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3 of 4 people found the following review helpful
4.0 out of 5 stars About Non-computability, 25 Sept. 2010
This review is from: The Emperor's New Mind: Concerning Computers, Minds, and the Laws of Physics (Popular Science) (Paperback)
My copy of this book is now 21 years old, but I thought it appropriate to write a short historical review. When I first read this book I was interested to read in a semi-technical way about many of the Physics and Computation ideas of Roger Penrose. I am sure that many are still interested in the book for that reason. Since then Penrose has written other books, but this provides an introduction to his ideas which is half way between popular science and textbook. What has happened in the years that have followed is that this work has undoubtedly stimulated many researchers and others.

The other aspect of the book was his specific arguments about AI: which have ired many critics. Indeed his later book (Shadows of the Mind) contained a revised argument and dealt with about 20 criticisms of the AI argument from this book. Nevertheless this was not enough and more criticisms appeared which he later discussed in other works. So there is quite a trail to follow here for those who wish to take these topics seriously.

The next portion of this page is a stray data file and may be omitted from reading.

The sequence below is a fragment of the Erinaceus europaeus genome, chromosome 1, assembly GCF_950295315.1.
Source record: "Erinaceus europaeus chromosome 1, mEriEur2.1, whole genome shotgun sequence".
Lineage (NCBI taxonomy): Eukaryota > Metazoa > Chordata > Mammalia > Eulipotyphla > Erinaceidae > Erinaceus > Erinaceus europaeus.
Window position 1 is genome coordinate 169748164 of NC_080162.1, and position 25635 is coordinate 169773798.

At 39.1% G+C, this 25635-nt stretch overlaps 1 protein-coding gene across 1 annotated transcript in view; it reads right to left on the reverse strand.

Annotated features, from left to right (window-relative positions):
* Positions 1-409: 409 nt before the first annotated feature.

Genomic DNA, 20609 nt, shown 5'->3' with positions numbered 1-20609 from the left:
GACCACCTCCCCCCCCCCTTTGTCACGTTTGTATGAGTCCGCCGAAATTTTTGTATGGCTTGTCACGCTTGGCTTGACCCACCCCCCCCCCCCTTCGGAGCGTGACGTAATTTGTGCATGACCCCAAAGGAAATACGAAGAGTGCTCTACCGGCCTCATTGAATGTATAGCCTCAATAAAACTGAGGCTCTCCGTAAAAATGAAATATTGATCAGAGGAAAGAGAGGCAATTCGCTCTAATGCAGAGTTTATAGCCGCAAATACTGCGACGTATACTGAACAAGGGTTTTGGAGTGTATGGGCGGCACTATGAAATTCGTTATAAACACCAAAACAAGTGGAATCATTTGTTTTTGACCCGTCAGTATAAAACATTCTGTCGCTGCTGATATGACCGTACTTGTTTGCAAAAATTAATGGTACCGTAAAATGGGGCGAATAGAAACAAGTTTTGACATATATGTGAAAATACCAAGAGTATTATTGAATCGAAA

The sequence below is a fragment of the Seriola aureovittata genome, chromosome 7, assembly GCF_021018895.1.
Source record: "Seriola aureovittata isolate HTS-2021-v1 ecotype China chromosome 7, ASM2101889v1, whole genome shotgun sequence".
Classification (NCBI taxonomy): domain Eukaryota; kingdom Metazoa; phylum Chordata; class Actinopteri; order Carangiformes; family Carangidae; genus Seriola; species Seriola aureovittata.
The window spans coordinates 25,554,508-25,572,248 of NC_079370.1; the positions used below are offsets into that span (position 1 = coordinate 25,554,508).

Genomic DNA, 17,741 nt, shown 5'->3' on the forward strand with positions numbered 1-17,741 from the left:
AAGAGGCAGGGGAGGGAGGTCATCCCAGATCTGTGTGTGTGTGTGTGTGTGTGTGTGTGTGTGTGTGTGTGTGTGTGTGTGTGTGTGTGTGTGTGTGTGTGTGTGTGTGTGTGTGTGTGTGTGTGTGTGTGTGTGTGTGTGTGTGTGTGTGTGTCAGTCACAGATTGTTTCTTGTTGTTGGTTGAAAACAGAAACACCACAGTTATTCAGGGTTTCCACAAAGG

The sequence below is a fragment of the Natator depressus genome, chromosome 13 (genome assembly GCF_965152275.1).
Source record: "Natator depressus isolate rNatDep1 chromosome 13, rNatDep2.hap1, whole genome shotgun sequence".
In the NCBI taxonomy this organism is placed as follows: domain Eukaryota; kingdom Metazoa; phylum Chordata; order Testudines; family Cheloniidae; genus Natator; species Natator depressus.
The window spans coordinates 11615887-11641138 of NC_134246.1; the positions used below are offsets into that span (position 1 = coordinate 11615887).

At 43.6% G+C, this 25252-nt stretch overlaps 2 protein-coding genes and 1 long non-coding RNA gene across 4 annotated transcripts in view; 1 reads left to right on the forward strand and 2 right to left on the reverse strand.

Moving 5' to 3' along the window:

I would now suggest that he was really trying to make the case for the importance of non-Turing-Computability in this book. That it is important in scientific arguments from Cognition Theory and AI to Quantum Physics. Non-Turing computability is a very subtle topic to discuss (it was the subject of Turing's logic Ph.D) especially in a philosophically broad way. Many of the topics like Fractals and Penrose Tiling which found their way into this book, and do not immediately seem relevant to the arguments, are there to emphasise and display some non-computable mathematical entities. Oversimplifications of Penrose's arguments usually miss the significance of non-computability in them.

Having said all this I think that were this book to be written now, then some sections could be reworded. As a specific detail I think that in discussing the historical evolution of "algorithm" the definition of that term changes in the book without being noticed. It took me a few readings to notice this.

So if you want to delve into the debate about non-computability in physics and AI this is a book to read, but be aware that it is only the beginning of a longer story. The physics/cosmology discussions are a good introduction to his approach to those topics too.
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